The Father’s Perfections
God’s eternal power and infinite knowledge were the subject of previous blog posts. Left to be treated are God’s perfect love and perfect wisdom.
God’s perfect love is a major theme of the New Testament. It is especially prevalent in the writings of the apostle John. One of the most well-known verses in the Bible teach us about God’s love: “For God so loved the world that he gave his only-begotten Son that whoever believes in him should not perish but have eternal life” (John 3:16). But the Father’s love for the world is rooted in his love for Jesus Christ: “The Father loves the Son and has given all things into his hand” (John 3:35). Jesus prayed that he wanted the world to “know that you sent me and loved them [Jesus’ disciples] even as you loved me” (John 17:23). And God is constantly answering this prayer: “See what kind of love the Father has given to us, that we should be called children of God; and so we are” (1 John 3:1). John even gives us the most sustained teaching about God’s love in the Bible:
Beloved, let us love one another, for love is from God, and whoever loves has been born of God and knows God. Anyone who does not love does not know God, because God is love. In this the love of God was made manifest among us, that God sent his only Son into the world, so that we might live through him. In this is love, not that we have loved God but that he loved us and sent his Son to be the propitiation for our sins1 John 4:7-10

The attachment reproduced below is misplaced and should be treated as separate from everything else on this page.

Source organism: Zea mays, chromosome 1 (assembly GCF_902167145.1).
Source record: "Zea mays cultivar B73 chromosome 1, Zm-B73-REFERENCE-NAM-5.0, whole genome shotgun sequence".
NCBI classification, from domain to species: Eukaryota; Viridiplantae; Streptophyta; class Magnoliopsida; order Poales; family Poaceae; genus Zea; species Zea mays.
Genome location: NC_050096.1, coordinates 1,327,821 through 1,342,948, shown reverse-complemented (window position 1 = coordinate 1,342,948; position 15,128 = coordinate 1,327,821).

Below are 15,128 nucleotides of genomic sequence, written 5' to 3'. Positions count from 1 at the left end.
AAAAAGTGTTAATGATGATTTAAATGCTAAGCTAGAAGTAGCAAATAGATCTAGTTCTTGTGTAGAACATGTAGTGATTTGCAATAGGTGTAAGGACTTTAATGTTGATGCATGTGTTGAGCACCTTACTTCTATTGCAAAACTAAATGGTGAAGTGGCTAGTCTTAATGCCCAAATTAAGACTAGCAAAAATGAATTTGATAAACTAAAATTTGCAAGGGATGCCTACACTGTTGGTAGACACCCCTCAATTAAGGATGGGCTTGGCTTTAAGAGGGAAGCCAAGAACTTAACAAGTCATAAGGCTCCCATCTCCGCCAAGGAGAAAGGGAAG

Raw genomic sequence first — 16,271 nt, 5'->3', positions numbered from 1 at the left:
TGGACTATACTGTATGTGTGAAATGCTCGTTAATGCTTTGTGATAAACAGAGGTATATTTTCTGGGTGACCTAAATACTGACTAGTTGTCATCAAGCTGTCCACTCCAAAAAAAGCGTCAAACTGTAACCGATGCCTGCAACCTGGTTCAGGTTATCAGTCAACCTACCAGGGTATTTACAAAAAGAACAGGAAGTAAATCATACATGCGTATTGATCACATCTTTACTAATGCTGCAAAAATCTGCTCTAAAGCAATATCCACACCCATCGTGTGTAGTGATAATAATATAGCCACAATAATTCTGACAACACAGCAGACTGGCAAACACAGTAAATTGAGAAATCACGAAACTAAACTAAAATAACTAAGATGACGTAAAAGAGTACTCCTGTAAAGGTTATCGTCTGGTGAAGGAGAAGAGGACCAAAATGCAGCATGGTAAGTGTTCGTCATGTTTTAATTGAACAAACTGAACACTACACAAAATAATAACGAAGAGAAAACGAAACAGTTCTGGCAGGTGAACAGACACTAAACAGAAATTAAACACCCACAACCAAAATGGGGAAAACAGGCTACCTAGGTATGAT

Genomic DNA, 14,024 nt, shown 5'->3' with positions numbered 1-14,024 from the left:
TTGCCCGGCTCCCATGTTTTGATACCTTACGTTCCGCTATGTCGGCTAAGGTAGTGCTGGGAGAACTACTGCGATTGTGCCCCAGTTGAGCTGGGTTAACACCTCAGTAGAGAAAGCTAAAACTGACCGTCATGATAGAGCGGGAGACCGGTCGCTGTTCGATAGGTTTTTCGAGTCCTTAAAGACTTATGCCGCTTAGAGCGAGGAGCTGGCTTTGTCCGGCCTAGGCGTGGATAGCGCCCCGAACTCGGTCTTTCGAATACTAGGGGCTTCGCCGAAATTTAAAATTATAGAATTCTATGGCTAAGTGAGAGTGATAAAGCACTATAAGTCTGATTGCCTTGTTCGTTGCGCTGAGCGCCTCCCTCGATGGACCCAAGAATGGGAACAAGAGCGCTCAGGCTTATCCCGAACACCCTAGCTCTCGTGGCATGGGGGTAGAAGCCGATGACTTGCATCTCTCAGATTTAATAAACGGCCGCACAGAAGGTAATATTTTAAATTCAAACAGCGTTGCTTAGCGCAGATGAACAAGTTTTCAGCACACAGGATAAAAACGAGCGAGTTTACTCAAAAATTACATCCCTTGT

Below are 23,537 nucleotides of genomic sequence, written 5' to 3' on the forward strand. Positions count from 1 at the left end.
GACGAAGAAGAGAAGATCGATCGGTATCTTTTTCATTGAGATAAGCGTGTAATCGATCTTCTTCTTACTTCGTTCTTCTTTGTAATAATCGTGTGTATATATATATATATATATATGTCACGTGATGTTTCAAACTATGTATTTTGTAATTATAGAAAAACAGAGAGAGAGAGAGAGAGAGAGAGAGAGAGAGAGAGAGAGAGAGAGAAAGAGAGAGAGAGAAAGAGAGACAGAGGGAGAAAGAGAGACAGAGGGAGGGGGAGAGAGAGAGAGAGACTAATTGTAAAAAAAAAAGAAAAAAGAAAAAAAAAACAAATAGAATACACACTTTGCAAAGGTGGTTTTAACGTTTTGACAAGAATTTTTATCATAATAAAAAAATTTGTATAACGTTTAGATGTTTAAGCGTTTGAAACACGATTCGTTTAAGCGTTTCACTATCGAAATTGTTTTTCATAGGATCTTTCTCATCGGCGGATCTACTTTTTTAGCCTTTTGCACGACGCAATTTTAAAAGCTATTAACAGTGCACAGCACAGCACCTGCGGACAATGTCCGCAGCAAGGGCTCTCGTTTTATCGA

We Christians are to love one another because God has loved us by saving us from our sins.
God is also perfectly wise. His wisdom is evident in his creation of all things (Ps 104:24-30; Prov 3:19-20; 8:22-31). God’s wisdom is also manifest throughout salvation history:
Therefore also the Wisdom of God said, ‘I will send them prophets and apostles, some of whom they will kill and persecute,’ so that the blood of all the prophets, shed from the foundation of the world, may be charged against this generation, from the blood of Abel to the blood of Zechariah, who perished between the altar and the sanctuary. Yes, I tell you, it will be required of this generationLuke 11:49-51